How censorship became a ‘human right’

The ECHR has ruled that the Bulgarian courts acted unlawfully by refusing to censor a politician.

Andrew Tettenborn

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Topics Free Speech Politics World

How clued-up are you on Bulgarian politics? Be honest. You have almost certainly never heard of the nativist political party, Ataka, or its highly unpleasant, vociferous and publicity-hungry leader, Volen Siderov.

Does this matter? If you believe in free speech, the answer is yes, thanks to a little-reported decision by the European Court of Human Rights (ECHR) last week.

Siderov is not keen on Roma people – or, for that matter, gays, Jews, Catholics and any number of other groups. His pet hates make a depressingly long list. In a series of tub-thumping speeches in 2005, in the media and in the Bulgarian parliament, he spoke repeatedly of what he saw as uncontrolled and unpunished Roma rampages against ethnic Bulgarians. He is also the author of a book called Bulgarophobia, in which he accuses the Roma of being disproportionately unemployable, idle and violent.

A number of liberal and pro-Roma groups, and some individual Roma, decided to bring legal proceedings against Siderov under Bulgarian discrimination law. They sought to have him prohibited from expressing these views in future. And they want him to apologise for having publicised them in the past. The action was unsuccessful. In essence, the court decided that Siderov, if intemperate, was not calling for discrimination against Roma people. Rather, he was demanding that the state treat wrongdoing by ethnic Bulgarians and Roma on an equal footing.

Appeals to the ruling failed up to the level of the Court of Cassation, Bulgaria’s Supreme Court. The objectors then went to the ECHR, which upheld their complaint last week. The same court also backed a separate but similar case made against Siderov by two Bulgarian Jews objecting to his past anti-Semitic comments and Holocaust denial.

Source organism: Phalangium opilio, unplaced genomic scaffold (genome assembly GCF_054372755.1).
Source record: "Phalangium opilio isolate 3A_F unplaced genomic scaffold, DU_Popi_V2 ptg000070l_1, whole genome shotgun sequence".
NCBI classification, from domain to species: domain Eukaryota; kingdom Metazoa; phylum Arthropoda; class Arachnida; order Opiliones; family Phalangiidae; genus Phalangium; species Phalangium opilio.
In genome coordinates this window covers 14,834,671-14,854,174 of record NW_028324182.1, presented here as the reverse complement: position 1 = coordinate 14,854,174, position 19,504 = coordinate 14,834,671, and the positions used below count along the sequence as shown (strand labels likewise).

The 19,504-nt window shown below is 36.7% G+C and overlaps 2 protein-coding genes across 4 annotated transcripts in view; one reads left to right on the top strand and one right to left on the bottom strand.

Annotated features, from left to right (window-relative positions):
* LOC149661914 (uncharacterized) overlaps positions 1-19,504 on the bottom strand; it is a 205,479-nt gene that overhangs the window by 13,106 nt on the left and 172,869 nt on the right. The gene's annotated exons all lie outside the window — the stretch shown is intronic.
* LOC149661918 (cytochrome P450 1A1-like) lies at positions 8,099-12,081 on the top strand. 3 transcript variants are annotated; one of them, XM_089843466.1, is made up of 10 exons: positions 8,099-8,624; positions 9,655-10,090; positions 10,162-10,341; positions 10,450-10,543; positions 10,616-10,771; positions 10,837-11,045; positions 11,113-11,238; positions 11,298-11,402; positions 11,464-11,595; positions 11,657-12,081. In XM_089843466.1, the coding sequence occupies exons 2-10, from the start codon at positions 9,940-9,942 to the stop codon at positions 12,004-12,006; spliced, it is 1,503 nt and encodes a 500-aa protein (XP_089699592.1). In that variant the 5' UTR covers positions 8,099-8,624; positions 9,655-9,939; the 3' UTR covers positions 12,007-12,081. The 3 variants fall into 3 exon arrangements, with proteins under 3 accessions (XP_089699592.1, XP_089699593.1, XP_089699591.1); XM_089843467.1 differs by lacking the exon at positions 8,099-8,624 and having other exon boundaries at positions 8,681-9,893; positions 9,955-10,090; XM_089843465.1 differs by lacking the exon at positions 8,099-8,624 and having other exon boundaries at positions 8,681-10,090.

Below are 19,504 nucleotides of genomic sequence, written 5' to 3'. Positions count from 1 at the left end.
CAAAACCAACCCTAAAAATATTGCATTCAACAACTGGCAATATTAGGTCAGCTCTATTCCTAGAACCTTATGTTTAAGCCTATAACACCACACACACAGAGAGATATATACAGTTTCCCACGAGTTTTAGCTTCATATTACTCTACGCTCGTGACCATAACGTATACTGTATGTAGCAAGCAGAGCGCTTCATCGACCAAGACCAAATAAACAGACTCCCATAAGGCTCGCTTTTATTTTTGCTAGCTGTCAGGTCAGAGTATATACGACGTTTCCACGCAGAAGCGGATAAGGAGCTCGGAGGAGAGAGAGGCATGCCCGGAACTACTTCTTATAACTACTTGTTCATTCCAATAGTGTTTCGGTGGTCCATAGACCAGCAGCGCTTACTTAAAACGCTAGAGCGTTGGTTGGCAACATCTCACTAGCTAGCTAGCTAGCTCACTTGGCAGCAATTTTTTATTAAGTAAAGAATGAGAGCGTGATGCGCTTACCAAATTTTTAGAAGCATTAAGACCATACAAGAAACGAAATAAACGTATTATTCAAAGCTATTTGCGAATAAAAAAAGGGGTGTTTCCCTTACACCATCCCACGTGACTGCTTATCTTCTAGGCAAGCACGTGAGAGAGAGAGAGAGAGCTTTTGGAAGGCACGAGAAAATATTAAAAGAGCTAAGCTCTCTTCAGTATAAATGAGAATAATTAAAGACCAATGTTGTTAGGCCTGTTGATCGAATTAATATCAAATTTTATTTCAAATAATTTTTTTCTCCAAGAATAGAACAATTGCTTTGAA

You might wonder how this happened. The Roma objectors did not personally suffer in any way from Siderov’s comments. Nor were they complaining about any large-scale action: their case was that a single politician from a party with under 10 per cent of the vote had been allowed to spout bile without being silenced.

But human-rights lawyers think in a mysterious way. The ECHR said the objectors’ right to a private life (under Article 8 of the European Convention on Human Rights) had been infringed. It disagreed with the Bulgarian state’s refusal to suppress hateful speech and negative stereotyping, which the court said had affected the Roma ethnic group as a whole. Siderov’s rants were, it continued, stigmatising and prejudicial towards the Roma people and did not deserve protection as free speech – even though he is an elected politician. It follows from this that when the Bulgarian courts had failed to silence Siderov, the objectors’ human rights had been infringed.

No one sensible has much sympathy for Siderov, who is clearly not only a racist but also a nutty conspiracy theorist with some very nasty friends (including David Duke and convicted racist Ahmed Rami). But however much you dislike Siderov’s views, if you believe in free speech, this development is alarming for a number of reasons.